This article may be expanded with text translated from the corresponding article in Persian. (October 2013) Click [show] for important translation instructions.
View a machine-translated version of the Persian article.
Google's machine translation is a useful starting point for translations, but translators must revise errors as necessary and confirm that the translation is accurate, rather than simply copy-pasting machine-translated text into the English Wikipedia.
Do not translate text that appears unreliable or low-quality. If possible, verify the text with references provided in the foreign-language article.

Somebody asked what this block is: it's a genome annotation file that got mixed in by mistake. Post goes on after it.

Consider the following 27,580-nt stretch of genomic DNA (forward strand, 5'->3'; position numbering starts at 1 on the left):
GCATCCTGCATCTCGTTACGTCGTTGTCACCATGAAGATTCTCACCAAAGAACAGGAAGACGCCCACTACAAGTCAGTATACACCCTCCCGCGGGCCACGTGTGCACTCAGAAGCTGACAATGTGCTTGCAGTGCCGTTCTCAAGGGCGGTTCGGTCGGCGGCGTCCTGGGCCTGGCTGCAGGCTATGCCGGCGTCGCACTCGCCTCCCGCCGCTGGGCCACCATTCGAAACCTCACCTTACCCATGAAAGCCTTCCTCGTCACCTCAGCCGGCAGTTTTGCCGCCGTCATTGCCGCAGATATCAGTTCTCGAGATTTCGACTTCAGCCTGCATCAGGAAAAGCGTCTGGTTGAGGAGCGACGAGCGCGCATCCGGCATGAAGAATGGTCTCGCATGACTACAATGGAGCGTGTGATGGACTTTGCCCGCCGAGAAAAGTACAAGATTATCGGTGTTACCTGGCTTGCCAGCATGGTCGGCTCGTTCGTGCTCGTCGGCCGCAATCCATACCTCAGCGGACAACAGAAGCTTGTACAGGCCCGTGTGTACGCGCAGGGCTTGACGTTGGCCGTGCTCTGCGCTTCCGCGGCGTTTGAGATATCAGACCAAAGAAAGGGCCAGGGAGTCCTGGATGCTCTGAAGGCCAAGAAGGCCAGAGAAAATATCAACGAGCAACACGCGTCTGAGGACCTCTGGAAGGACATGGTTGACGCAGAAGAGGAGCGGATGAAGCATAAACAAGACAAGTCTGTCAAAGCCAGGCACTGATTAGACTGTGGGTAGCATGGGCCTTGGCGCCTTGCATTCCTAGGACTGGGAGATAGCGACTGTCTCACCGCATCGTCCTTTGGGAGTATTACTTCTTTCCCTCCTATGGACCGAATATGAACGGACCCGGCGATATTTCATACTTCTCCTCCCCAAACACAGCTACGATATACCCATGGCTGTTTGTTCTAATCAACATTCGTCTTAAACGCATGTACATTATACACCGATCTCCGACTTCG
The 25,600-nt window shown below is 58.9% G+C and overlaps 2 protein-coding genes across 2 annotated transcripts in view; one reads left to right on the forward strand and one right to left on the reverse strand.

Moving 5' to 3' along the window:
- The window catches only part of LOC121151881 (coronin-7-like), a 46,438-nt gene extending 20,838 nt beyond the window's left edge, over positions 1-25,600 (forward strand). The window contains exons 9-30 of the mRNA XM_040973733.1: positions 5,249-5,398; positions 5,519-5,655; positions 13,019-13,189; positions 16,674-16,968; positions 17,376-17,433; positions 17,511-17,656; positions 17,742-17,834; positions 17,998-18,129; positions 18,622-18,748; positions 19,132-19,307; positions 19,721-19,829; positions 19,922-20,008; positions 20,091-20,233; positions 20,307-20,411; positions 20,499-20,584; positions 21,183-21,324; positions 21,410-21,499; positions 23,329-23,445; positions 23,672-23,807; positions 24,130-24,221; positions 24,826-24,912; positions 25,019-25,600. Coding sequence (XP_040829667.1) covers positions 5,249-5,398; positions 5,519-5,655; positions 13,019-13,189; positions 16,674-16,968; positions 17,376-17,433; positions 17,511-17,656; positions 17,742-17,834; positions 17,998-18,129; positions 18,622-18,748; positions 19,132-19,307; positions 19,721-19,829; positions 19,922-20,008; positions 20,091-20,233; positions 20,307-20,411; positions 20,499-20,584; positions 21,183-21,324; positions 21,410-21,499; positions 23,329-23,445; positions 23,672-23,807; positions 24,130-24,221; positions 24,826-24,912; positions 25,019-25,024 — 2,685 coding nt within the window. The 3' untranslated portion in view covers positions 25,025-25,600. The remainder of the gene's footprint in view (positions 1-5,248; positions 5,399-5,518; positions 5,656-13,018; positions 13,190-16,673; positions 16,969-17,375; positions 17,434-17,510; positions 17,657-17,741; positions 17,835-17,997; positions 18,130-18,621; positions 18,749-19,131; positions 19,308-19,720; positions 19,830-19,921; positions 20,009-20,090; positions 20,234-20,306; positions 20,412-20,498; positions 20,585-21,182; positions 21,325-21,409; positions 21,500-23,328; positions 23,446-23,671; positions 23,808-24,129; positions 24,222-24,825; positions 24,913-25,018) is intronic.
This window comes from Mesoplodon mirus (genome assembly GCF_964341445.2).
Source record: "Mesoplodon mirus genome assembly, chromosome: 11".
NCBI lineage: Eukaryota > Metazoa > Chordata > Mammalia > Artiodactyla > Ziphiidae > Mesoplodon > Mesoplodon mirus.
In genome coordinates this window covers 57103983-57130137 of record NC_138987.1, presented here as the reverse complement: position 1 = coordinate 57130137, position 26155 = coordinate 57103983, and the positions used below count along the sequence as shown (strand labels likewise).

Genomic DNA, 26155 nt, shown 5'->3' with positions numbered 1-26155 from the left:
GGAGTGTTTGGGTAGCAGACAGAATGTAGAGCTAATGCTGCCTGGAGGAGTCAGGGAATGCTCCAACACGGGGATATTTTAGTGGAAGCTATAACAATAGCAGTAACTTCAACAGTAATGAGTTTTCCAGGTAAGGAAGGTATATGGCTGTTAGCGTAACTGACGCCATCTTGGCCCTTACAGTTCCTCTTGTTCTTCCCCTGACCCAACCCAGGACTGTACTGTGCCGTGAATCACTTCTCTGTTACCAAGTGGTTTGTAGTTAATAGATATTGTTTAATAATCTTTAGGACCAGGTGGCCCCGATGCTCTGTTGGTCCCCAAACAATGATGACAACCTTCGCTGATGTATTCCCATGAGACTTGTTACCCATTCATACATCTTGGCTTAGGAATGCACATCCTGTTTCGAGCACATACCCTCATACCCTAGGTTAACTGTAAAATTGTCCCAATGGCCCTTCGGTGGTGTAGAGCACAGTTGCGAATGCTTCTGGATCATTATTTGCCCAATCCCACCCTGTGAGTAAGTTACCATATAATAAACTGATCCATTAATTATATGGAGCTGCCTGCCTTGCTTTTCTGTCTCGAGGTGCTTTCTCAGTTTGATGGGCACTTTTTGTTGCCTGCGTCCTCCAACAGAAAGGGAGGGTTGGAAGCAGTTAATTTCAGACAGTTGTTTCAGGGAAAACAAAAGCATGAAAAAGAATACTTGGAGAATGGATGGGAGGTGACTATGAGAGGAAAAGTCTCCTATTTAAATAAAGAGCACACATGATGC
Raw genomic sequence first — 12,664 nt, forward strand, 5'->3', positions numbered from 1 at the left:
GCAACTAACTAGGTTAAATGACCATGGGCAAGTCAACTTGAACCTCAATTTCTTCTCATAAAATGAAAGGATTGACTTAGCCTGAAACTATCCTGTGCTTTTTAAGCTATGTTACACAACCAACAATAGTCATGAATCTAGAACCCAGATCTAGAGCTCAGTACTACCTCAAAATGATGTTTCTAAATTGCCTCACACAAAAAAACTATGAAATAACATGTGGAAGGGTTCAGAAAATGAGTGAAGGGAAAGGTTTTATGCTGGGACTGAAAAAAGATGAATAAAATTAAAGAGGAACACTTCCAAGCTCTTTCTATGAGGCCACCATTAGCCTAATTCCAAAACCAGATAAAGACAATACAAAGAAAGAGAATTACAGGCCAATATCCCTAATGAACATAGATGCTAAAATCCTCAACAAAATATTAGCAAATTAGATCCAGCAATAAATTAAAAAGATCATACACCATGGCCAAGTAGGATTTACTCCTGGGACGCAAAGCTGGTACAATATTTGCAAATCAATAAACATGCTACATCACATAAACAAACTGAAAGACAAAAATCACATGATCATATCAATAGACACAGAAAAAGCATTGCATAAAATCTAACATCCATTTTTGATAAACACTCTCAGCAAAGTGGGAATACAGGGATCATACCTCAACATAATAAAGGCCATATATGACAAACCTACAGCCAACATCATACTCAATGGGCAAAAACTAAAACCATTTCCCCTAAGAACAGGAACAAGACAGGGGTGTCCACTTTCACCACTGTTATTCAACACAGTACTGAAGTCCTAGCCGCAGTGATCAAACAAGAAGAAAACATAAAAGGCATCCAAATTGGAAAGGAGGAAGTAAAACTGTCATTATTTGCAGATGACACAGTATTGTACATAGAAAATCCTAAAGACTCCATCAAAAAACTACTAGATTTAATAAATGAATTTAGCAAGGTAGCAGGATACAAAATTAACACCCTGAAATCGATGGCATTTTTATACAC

Abd al Ḥosayn Ayati (1871—1953) was a Baha'i missionary, journalist, author and teacher. After conversion to the Baha'i Faith, he spent 18 years as missionary and was a close companion of `Abdu'l-Bahá, who conferred on him the titles of "Raʾīs-al-moballeḡīn" (Chief of Missionaries) and "Avarih" (Wanderer).
He later became a Muslim and an opponent of the Baha'i Faith, being considered a Covenant-breaker. He returned to Tehran and spent the rest of his life as a secondary school teacher. During this period he wrote many works of poetry and prose, including Kashf al-Hial, a three volume work refuting the Bahá'í Faith.